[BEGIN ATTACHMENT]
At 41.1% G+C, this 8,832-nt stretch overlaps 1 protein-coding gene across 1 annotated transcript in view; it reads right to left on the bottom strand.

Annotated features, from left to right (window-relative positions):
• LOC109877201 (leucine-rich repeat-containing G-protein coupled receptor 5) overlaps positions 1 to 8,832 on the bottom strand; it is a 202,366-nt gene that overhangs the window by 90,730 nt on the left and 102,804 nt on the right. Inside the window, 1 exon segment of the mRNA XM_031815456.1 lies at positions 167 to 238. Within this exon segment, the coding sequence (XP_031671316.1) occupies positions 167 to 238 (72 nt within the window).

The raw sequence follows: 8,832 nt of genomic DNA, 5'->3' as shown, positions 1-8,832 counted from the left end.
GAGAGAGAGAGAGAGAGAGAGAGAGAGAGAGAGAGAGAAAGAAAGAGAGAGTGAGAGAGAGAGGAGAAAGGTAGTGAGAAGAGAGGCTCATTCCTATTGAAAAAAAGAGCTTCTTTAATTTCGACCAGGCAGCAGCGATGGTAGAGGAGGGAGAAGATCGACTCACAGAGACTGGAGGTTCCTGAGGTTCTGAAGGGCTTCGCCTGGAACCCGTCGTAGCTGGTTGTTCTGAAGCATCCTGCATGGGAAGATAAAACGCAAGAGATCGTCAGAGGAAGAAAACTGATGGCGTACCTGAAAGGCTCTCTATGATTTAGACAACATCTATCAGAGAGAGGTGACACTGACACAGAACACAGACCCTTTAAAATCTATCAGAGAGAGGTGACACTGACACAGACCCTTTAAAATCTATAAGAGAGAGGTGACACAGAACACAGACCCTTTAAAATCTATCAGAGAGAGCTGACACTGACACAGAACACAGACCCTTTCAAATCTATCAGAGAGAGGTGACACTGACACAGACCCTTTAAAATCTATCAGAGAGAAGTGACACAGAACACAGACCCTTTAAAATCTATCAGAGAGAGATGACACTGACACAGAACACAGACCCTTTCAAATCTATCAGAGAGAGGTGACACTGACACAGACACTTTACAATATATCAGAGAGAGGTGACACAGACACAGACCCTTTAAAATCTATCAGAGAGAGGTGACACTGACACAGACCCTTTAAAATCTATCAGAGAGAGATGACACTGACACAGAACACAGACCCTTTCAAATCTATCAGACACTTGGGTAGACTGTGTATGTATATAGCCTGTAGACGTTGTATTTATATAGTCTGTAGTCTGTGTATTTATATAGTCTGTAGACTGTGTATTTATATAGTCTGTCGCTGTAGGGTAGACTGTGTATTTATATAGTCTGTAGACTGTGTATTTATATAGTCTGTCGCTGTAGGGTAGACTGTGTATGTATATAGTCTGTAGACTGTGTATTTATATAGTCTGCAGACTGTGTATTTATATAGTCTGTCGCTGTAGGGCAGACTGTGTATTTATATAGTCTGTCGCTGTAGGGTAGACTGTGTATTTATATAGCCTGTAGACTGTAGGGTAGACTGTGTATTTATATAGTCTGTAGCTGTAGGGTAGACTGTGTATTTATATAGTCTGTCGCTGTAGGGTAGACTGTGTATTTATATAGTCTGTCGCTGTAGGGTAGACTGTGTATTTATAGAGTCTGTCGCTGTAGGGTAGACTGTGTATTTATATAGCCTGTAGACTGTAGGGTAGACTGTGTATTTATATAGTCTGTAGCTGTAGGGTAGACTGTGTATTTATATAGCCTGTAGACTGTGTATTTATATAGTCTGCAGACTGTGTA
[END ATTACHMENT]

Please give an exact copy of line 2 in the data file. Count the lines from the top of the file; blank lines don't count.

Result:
Annotated features, from left to right (window-relative positions):